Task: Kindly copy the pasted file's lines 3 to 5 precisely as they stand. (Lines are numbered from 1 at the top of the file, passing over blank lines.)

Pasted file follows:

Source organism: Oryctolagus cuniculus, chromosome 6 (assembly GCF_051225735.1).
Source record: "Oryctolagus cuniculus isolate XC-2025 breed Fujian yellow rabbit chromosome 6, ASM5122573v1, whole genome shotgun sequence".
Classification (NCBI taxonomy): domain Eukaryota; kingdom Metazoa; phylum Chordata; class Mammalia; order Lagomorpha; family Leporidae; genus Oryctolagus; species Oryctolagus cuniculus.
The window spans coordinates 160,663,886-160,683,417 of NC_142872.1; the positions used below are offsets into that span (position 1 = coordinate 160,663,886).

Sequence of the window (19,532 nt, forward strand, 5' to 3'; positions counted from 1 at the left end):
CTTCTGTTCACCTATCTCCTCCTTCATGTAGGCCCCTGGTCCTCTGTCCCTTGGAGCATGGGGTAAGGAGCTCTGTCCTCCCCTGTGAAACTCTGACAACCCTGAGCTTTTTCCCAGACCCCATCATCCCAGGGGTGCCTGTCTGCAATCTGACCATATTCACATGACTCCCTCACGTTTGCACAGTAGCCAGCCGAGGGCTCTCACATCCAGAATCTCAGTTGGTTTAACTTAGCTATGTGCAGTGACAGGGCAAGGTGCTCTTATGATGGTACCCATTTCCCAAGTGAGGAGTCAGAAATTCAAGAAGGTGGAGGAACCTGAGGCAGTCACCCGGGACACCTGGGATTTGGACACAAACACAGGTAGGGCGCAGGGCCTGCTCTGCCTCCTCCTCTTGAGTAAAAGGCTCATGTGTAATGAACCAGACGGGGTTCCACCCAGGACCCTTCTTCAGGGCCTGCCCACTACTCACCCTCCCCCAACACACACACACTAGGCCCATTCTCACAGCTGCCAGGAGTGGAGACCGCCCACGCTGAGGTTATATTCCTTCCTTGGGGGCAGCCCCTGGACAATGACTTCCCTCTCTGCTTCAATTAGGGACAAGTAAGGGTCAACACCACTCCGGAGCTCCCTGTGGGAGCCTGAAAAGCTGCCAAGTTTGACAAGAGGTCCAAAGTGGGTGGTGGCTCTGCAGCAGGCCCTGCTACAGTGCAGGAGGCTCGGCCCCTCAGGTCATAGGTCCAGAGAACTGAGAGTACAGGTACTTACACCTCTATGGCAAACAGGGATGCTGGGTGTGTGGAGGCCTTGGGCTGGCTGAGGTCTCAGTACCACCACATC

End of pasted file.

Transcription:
Classification (NCBI taxonomy): domain Eukaryota; kingdom Metazoa; phylum Chordata; class Mammalia; order Lagomorpha; family Leporidae; genus Oryctolagus; species Oryctolagus cuniculus.
The window spans coordinates 160,663,886-160,683,417 of NC_142872.1; the positions used below are offsets into that span (position 1 = coordinate 160,663,886).

Sequence of the window (19,532 nt, forward strand, 5' to 3'; positions counted from 1 at the left end):